Phill Hynes and Mark Burke are analysts at ISS Risk, a frontier and emerging markets political risk management company covering North, South and Southeast Asia from its headquarters in Hong Kong

China, Mongolia vow to enhance party-to-party exchanges

BEIJING, March 29, 2016 (Xinhua) -- Liu Yunshan (R), a member of the Standing Committee of the Political Bureau of the Communist Party of China (CPC) Central Committee, meets with a Mongolian delegation led by Miyegombo Enkhbold, chairman of the Mongolian People's Party (MPP) and also vice chairman of the State Great Hural, Mongolia's parliament, in Beijing, capital of China, March 29, 2016. (Xinhua/Rao Aimin)

BEIJING, March 29 (Xinhua) -- Senior Communist Party of China (CPC) official Liu Yunshan vowed on Tuesday to beef up party-to-party exchanges with Mongolia.
Liu, a member of the Standing Committee of the Political Bureau of the CPC Central Committee, made the pledge during his meeting with a Mongolian delegation led by Chairman of the Mongolian People's Party (MPP) Miyegombo Enkhbold, also vice chairman of the State Great Hural, Mongolia's parliament.
Liu briefed Enkhbold with the outcome of the annual sessions of China's top legislature and national advisory body, known as the "Two Sessions", as well as China's 13th Five-Year Plan.
He said China always stands for open, cooperative and win-win development, which will bring opportunities for the world.
The CPC is willing to work with the MPP to strengthen high-level exchanges, promote pragmatic cooperation and push forward the development of China-Mongolia ties, said Liu.
Enkhbold applauded the sound relations between the two parties, saying China's 13th Five-Year Plan will provide new opportunities for bilateral cooperation.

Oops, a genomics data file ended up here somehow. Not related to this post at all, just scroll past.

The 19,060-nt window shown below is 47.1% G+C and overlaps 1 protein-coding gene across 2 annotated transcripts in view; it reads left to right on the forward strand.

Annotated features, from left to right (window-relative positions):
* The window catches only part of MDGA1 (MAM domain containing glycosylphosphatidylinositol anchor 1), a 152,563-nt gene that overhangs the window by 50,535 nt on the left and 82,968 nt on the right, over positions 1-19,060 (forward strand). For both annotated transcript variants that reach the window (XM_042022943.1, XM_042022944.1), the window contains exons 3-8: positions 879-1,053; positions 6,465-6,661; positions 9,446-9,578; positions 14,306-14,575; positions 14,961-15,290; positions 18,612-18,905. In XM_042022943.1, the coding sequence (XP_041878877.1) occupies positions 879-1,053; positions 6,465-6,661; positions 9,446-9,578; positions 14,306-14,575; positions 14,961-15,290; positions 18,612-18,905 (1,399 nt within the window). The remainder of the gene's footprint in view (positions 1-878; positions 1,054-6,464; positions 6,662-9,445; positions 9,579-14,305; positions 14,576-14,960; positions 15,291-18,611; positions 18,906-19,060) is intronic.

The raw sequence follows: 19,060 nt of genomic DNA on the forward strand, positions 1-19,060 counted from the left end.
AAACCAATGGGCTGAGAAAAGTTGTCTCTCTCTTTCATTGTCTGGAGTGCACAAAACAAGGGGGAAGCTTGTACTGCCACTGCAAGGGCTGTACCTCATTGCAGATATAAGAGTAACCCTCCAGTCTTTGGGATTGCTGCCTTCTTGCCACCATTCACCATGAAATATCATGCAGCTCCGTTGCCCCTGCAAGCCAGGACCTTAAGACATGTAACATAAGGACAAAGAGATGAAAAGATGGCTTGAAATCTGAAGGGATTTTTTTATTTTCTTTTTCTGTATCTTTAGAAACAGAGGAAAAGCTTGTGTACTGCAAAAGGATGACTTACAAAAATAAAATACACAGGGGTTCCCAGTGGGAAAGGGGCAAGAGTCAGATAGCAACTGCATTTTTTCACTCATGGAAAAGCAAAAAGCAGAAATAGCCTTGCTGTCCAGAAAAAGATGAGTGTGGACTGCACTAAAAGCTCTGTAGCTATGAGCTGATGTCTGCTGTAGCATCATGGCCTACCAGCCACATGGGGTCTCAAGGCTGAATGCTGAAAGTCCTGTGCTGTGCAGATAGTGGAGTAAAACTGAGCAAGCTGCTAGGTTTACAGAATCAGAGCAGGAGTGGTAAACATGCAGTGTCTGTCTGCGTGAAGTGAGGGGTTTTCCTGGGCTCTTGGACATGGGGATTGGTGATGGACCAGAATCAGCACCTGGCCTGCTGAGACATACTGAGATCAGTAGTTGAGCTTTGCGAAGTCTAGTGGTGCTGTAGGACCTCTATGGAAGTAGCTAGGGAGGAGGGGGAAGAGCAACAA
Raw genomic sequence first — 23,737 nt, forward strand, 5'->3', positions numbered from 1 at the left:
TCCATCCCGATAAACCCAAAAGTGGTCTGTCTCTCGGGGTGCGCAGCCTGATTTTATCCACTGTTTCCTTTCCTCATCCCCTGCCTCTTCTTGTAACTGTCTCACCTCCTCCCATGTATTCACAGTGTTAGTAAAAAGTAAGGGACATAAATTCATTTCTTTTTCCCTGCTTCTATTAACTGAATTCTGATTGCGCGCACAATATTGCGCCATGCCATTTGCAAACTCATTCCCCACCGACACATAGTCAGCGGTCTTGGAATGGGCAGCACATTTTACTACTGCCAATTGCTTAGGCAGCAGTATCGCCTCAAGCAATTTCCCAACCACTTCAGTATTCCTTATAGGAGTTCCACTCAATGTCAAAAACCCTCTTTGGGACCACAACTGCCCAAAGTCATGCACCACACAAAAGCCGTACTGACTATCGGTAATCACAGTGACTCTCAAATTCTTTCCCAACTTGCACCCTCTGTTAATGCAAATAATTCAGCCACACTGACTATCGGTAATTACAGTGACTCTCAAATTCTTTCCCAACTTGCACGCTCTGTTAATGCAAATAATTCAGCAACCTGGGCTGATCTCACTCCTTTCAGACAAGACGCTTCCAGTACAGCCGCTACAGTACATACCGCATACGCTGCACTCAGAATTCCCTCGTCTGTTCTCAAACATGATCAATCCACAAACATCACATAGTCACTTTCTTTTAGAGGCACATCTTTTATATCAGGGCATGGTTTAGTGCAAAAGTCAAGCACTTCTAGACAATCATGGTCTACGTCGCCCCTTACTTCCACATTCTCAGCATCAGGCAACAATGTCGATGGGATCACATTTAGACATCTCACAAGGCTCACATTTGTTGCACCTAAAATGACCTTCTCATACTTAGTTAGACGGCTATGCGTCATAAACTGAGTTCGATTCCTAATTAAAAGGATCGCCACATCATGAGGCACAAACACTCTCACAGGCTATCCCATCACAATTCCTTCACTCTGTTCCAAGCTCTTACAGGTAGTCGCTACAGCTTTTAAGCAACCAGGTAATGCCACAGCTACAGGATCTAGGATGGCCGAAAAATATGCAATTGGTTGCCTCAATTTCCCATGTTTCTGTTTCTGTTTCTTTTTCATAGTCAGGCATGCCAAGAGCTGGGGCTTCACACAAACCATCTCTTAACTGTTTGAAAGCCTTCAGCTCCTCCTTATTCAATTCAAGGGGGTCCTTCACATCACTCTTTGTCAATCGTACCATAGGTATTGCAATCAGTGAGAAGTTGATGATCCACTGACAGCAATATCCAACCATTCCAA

He hoped that the two parties will beef up exchanges and deepen cooperation between the two countries.

Source:Xinhua news agency

The Uranium Shakedown: How Mongolia and Russia Conspired Against Western Investors

The curious case of Khan Resources exposes how Mongolia seized uranium mine deposits from their Canadian legal owner and transferred them to Russian government control. And with elections imminent, the Mongolian government is now trying to clean up the mess. (Part One of a Three Part Series)

By Phil Hynes
Mongolia is racing against time to make friends.
After years spent reneging on mining deals with the likes of Rio Tinto, the government has suddenly begun to settle its disputes with the promise of compensation and fresh projects.
The reason? Here too, it’s election time. And if you think America’s Democrats face a hard time defending their record, pity Chimediin Saikhanbileg. Mongolia’s Prime Minister has presided over one of the world’s most spectacular nosedives in economic growth – from 17% five years ago to near zero now.
Not all of this is the government’s fault, of course. More than any other country on Earth, Mongolia’s economy relies upon China, with 90% of its exports flowing to its southern neighbor. Sales and prices of its copper, coal and other commodities have crashed with the Chinese slowdown.
But many of Mongolia’s economic troubles are self-inflicted. The government has sent foreign investors packing with punitive new laws to seize their assets. As a result, giant joint mining projects remain idle. Now, under the weight of disappointment from 3 million increasingly impoverished Mongols, the regime is scrambling to mend bridges to foreign investment. After freezing out Rio Tinto in its clamor for a bigger slice of copper and gold projects, the government struck a deal in 2015.